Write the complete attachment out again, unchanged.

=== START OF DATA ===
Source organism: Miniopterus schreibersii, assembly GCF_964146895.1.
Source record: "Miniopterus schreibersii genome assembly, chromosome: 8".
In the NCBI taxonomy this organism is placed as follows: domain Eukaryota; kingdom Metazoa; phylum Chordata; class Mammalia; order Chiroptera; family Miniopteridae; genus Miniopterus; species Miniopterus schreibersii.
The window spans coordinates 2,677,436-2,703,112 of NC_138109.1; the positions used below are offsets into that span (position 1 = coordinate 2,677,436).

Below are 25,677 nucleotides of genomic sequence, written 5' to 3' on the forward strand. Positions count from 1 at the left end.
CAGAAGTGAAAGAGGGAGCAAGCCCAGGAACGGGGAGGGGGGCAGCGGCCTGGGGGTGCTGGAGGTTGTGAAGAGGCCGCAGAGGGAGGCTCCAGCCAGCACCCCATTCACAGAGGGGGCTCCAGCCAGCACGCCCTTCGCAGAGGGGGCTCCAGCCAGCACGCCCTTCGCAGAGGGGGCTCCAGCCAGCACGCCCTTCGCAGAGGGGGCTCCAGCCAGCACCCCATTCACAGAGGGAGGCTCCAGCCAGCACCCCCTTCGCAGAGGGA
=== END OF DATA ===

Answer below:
Source organism: Miniopterus schreibersii, assembly GCF_964146895.1.
Source record: "Miniopterus schreibersii genome assembly, chromosome: 8".
In the NCBI taxonomy this organism is placed as follows: domain Eukaryota; kingdom Metazoa; phylum Chordata; class Mammalia; order Chiroptera; family Miniopteridae; genus Miniopterus; species Miniopterus schreibersii.
The window spans coordinates 2,677,436-2,703,112 of NC_138109.1; the positions used below are offsets into that span (position 1 = coordinate 2,677,436).

Below are 25,677 nucleotides of genomic sequence, written 5' to 3' on the forward strand. Positions count from 1 at the left end.
CAGAAGTGAAAGAGGGAGCAAGCCCAGGAACGGGGAGGGGGGCAGCGGCCTGGGGGTGCTGGAGGTTGTGAAGAGGCCGCAGAGGGAGGCTCCAGCCAGCACCCCATTCACAGAGGGGGCTCCAGCCAGCACGCCCTTCGCAGAGGGGGCTCCAGCCAGCACGCCCTTCGCAGAGGGGGCTCCAGCCAGCACGCCCTTCGCAGAGGGGGCTCCAGCCAGCACCCCATTCACAGAGGGAGGCTCCAGCCAGCACCCCCTTCGCAGAGGGA